Western Golfields WGW
December 22, 2008 - 1:13pm EST by
2008 2009
Price: 1.49 EPS
Shares Out. (in M): 0 P/E
Market Cap (in $M): 213 P/FCF
Net Debt (in $M): 0 EBIT 0 0

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Western Goldfields is a Toronto-based junior gold miner that has recently restarted production of an existing mine located in California. The company is fully-financed, has been ramping production throughout 2008, is generating cash as it exits 2008, and is undervalued by up to 50% based on spot gold at $850/oz and 7x 2010 free cash flow per share (before debt principal repayments) and my life of mine NAV-7.5% of $2.27.

The stock trades on the Amex under the symbol WGW at a recent price of $1.45 (TSX symbol WGI), has 153M diluted shares, and a market cap of $213M.

The fact that the mine asset is located in North America (California’s anti-mining stance is not a problem as the mine if fully permitted and grandfathered in ahead of tougher current laws), is a past producing mine, is a strip mine (not underground), is fully financed and should be cash flowing this quarter makes WGW an attractive micro-cap junior miner with less risk than many of its peers, especially those in need of financing.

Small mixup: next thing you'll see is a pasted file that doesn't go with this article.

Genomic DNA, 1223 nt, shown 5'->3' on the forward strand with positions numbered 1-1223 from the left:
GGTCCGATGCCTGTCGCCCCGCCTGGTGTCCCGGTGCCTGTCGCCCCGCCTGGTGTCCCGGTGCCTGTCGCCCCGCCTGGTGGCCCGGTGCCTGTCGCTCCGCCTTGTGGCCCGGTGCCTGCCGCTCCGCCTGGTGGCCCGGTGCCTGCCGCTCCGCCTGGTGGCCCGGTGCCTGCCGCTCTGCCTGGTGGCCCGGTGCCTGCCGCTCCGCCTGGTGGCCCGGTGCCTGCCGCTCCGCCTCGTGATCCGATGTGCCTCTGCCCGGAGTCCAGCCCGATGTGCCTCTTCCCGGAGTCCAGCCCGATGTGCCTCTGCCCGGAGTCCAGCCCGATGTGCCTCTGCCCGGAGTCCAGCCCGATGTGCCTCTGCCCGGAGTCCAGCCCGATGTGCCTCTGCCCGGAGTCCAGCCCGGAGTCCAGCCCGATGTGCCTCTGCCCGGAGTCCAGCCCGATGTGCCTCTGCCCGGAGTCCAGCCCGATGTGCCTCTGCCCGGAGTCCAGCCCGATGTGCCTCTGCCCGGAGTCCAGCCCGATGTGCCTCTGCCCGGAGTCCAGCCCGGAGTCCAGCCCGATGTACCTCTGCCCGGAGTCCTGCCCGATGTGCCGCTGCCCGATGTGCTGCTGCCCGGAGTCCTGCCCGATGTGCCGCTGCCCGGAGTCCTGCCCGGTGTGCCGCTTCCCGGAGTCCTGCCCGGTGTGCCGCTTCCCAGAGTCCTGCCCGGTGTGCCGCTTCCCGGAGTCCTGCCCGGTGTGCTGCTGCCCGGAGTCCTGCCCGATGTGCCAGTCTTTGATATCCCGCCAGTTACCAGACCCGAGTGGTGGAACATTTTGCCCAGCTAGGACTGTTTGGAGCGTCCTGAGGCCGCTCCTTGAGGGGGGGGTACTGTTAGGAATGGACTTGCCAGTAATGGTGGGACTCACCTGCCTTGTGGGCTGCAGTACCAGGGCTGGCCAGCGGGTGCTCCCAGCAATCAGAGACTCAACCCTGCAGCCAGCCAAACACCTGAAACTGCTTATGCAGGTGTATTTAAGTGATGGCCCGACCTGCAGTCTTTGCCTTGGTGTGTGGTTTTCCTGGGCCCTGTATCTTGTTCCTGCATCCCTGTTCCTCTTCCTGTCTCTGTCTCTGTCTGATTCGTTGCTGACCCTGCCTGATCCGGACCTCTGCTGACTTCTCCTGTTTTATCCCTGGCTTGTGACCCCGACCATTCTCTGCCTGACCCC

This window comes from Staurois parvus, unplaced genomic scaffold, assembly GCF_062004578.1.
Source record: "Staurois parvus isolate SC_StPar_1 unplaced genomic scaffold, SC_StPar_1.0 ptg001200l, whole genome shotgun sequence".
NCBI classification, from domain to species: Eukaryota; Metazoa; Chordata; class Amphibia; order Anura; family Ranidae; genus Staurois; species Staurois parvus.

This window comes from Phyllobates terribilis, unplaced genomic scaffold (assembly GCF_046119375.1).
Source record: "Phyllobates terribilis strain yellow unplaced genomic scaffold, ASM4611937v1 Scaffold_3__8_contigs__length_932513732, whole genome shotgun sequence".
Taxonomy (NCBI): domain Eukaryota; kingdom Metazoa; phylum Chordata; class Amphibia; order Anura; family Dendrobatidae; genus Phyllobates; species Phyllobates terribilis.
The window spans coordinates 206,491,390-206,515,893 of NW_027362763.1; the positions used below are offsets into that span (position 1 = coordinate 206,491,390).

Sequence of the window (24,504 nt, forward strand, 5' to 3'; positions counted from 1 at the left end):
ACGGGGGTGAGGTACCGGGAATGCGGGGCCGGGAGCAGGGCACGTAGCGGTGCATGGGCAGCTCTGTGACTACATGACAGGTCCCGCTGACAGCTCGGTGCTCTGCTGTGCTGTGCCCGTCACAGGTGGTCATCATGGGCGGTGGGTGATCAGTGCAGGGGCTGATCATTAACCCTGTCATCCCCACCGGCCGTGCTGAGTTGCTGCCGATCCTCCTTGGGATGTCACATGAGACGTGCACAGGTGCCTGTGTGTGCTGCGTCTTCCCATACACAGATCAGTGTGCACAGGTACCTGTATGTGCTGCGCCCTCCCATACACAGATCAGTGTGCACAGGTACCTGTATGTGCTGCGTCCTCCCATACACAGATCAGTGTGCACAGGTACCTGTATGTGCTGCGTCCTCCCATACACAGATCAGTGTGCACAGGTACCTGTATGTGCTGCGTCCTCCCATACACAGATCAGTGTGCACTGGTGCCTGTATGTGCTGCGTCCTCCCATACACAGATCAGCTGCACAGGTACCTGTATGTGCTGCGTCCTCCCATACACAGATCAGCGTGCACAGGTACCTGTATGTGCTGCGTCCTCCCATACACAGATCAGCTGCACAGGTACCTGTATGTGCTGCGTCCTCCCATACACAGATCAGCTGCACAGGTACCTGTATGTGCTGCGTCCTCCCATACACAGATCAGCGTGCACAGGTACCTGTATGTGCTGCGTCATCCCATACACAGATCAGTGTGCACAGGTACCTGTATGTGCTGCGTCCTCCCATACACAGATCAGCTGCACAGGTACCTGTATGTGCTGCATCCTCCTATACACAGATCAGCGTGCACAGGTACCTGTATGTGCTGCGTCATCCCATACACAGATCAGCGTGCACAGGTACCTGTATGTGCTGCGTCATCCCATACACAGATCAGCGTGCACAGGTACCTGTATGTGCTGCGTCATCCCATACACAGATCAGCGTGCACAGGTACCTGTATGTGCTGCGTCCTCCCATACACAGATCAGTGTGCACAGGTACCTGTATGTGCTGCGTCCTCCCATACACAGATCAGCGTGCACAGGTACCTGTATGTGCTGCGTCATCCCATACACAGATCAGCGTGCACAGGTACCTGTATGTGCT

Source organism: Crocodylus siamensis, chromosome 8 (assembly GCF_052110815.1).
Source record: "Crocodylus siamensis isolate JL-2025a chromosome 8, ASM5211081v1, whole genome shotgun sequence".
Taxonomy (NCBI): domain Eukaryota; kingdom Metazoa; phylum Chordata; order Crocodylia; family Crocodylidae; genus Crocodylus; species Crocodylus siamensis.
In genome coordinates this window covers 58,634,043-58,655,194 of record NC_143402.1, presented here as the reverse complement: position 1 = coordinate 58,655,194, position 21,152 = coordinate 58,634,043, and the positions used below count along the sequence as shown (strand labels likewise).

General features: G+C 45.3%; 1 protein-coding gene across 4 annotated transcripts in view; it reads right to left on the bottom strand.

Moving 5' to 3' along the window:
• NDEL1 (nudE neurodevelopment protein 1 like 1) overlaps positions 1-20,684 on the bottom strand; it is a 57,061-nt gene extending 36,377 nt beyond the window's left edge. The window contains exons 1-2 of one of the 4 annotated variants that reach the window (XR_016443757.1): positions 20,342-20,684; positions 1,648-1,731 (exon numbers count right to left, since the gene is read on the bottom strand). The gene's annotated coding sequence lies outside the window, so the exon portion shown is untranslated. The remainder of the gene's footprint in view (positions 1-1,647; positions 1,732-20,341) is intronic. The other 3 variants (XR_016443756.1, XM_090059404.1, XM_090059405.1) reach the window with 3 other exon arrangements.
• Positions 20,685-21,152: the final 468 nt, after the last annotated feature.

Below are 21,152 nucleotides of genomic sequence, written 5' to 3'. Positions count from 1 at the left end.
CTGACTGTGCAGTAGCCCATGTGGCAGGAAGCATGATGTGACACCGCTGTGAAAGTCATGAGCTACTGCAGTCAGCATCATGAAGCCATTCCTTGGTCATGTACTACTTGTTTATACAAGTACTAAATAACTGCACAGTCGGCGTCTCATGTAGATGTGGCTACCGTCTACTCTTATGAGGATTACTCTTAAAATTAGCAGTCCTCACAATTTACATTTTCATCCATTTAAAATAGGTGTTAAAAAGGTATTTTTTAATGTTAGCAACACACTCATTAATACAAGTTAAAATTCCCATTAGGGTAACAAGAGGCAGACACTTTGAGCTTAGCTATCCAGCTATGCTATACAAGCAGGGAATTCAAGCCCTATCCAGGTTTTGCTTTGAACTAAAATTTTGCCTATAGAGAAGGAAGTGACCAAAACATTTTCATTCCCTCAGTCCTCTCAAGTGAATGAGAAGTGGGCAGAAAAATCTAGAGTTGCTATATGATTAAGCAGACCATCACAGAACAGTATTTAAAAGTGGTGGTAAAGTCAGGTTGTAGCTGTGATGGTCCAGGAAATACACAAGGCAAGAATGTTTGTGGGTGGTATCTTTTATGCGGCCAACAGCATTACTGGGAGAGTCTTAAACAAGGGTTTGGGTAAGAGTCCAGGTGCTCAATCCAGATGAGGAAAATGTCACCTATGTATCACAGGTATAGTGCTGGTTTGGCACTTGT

Western’s sole property, the Mesquite Mine, is located in Imperial County, California. It was operated between 1985 and 2001 by Goldfields Mining Corporation, Sante Fe Minerals Corporation, and finally Newmont Mining Corporation, who suspended the mining operations in 2001 due to low gold prices and unfavorable economics to continue a mine expansion. At the time of closure, Newmont continued the permitting process for a mine expansion. The expansion permit was approved on July 16, 2002, but due to low gold prices Newmont elected not to reactivate mining at Mesquite.
Western Goldfields, Inc. acquired the mine in 2003. Production at Mesquite re-started in January 2008. The asset has limited opportunities to expand resources and I am not adding anything to valuation for exploration upside. (There may be some.)